Walk to Work Day is an annual, national event in Australia encouraging people to walk to work. The event is an initiative of the Pedestrian Council of Australia, and supported by the Australian Government. In 2015, it was held on Friday 13 November.
National Reconciliation Week is intended to celebrate Indigenous history and culture in Australia and foster reconciliation discussion and activities. It started as the Week of Prayer for Reconciliation in 1993, developing into National Reconciliation Week in 1996.
Australia Day is the official national day of Australia. Observed annually on 26 January, it marks the 1788 raising of the British flag at Sydney Cove by Arthur Phillip following days of exploration of Port Jackson in New South Wales by the First Fleet. In present-day Australia, celebrations aim to reflect the diverse society and landscape of the nation and are marked by community and family events, reflections on Australian history, official community awards and citizenship ceremonies welcoming new members of the Australian community.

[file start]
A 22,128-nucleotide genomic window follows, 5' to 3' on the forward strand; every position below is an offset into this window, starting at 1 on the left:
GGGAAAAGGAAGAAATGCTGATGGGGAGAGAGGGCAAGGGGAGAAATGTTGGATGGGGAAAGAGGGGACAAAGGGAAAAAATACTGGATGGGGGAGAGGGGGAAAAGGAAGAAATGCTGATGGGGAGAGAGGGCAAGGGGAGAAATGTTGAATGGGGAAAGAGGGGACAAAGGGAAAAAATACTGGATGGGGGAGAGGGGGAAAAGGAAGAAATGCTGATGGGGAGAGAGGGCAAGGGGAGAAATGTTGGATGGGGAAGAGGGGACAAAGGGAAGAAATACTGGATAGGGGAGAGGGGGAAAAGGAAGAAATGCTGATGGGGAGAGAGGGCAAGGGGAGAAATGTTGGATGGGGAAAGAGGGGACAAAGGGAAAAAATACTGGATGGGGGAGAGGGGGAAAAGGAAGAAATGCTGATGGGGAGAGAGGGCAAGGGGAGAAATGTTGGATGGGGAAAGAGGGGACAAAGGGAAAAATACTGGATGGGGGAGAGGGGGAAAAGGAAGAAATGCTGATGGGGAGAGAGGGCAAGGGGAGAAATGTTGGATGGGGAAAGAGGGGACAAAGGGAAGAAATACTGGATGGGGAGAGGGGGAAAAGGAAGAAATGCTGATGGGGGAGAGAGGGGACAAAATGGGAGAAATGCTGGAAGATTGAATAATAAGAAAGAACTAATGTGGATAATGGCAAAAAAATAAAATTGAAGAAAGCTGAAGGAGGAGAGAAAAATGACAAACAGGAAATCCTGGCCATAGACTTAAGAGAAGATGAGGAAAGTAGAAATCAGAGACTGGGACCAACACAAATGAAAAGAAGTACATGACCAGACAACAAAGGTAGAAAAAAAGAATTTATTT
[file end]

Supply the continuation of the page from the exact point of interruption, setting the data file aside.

Cycling in Australia is a common form of transport, recreation and sport.
Cumberland Valley Rail Trail (CVRT) is a National Recreation Trail rail trail that follows the former Cumberland Valley Railroad rail corridor for 9.5 miles, from Shippensburg to Newville, through the farmlands of western Cumberland County in south-central Pennsylvania.